Damn. Ben Carson, who just launched the world’s greatest struggle rap ad campaign of all time, is having a hell of a week. Though he’s apparently the only Republican with enough support to realistically take on some guy named Donald Trump, the very narrative (much of it self-perpetuated) surrounding his rise to political prominence has been publicly questioned and greatly scrutinized since CNN started digging into Carson’s former acquaintances and classmates.
Though Carson was quick to rebuke CNN’s suggestion that the Republican presidential hopeful may not have been totally honest about his purportedly violent past, his campaign was even quicker to concede to Politico that another crucial element in the Ben Carson narrative was a fabrication: that silly little West Point scholarship. "In 1969, those who would have completed the entire process would have received their acceptance letters from the Army Adjutant General," Theresa Brinkerhoff, a spokesperson for West Point, tells Politico. "If he chose to pursue [application] then we would have records indicating such," adds Brinkerhoff, who reveals that no such records exist that indicate Carson ever beginning the application process.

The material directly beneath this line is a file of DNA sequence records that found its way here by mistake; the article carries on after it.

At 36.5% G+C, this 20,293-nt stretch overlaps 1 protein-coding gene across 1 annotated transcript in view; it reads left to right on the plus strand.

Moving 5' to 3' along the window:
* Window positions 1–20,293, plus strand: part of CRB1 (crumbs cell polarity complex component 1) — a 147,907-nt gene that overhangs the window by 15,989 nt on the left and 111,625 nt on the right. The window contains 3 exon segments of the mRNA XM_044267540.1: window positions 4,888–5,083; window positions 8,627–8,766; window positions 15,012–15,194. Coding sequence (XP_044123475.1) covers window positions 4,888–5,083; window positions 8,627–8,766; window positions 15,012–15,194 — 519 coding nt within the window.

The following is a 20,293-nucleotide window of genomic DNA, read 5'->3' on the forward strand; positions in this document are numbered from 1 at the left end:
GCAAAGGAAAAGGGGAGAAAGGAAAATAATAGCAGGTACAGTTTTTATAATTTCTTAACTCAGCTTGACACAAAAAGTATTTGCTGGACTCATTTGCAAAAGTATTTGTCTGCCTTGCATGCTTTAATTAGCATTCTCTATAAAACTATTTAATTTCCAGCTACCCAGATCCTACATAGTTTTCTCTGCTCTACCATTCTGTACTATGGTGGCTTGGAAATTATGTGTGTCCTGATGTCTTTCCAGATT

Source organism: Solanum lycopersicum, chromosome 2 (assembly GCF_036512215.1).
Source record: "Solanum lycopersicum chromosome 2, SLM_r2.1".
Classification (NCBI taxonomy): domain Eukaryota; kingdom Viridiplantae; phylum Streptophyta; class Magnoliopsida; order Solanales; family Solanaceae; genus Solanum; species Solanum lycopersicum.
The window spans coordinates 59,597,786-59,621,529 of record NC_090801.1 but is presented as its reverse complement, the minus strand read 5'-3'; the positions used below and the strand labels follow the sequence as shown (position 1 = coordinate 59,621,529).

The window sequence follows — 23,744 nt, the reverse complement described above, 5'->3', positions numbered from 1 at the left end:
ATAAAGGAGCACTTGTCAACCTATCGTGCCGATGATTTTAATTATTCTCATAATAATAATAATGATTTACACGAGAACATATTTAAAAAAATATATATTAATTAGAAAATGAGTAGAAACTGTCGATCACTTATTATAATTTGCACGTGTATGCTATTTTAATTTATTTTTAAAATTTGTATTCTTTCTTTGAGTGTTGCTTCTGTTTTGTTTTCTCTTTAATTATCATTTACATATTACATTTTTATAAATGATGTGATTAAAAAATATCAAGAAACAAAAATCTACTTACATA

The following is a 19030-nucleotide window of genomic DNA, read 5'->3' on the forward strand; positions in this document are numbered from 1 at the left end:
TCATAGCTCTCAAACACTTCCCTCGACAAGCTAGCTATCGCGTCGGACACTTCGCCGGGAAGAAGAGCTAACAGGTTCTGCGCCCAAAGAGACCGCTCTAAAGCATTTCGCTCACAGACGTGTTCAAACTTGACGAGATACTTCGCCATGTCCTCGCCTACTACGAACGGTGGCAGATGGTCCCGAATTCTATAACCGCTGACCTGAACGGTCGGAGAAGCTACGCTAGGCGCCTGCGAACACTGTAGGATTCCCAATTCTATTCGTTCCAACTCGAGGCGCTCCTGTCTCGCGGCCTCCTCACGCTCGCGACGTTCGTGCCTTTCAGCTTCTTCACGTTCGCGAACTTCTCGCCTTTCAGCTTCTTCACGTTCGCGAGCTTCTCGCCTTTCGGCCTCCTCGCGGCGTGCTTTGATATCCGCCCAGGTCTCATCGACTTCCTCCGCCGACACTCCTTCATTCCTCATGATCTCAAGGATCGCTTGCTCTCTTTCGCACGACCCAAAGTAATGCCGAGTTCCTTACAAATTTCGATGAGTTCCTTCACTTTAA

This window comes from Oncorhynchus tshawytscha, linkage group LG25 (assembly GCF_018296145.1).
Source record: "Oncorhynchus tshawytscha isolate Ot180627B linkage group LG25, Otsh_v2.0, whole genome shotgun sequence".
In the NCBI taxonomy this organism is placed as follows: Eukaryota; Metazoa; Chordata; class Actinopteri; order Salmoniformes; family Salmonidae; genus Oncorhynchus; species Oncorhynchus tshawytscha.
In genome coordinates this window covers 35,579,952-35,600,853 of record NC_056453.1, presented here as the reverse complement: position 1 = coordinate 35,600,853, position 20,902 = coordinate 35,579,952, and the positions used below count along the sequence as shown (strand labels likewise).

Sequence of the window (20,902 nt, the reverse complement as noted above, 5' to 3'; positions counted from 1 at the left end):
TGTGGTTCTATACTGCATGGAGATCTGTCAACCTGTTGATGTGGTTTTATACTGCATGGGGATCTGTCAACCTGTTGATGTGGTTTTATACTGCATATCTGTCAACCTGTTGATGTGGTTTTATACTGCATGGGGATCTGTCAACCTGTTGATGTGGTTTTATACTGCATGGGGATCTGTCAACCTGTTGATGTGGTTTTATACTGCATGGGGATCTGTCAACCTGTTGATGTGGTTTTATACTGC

When confronted with this evidence by Politico, Carson’s campaign admitted defeat. "Dr. Carson was the top ROTC student in the city of Detroit," campaign manager Barry Bennett says. "In that role he was invited to meet General Westmoreland. He believes it was at a banquet. He can’t remember with specificity their brief conversation but it centered around Dr. Carson’s performance as ROTC City Executive Officer." Though he didn’t "remember with specificity," Carson has often relied on this now-proven-fictional West Point scholarship in his own books. In Gifted Hands, Carson apparently attributes a "full scholarship" to the academy to his apparently forgettable meeting with General Westmoreland.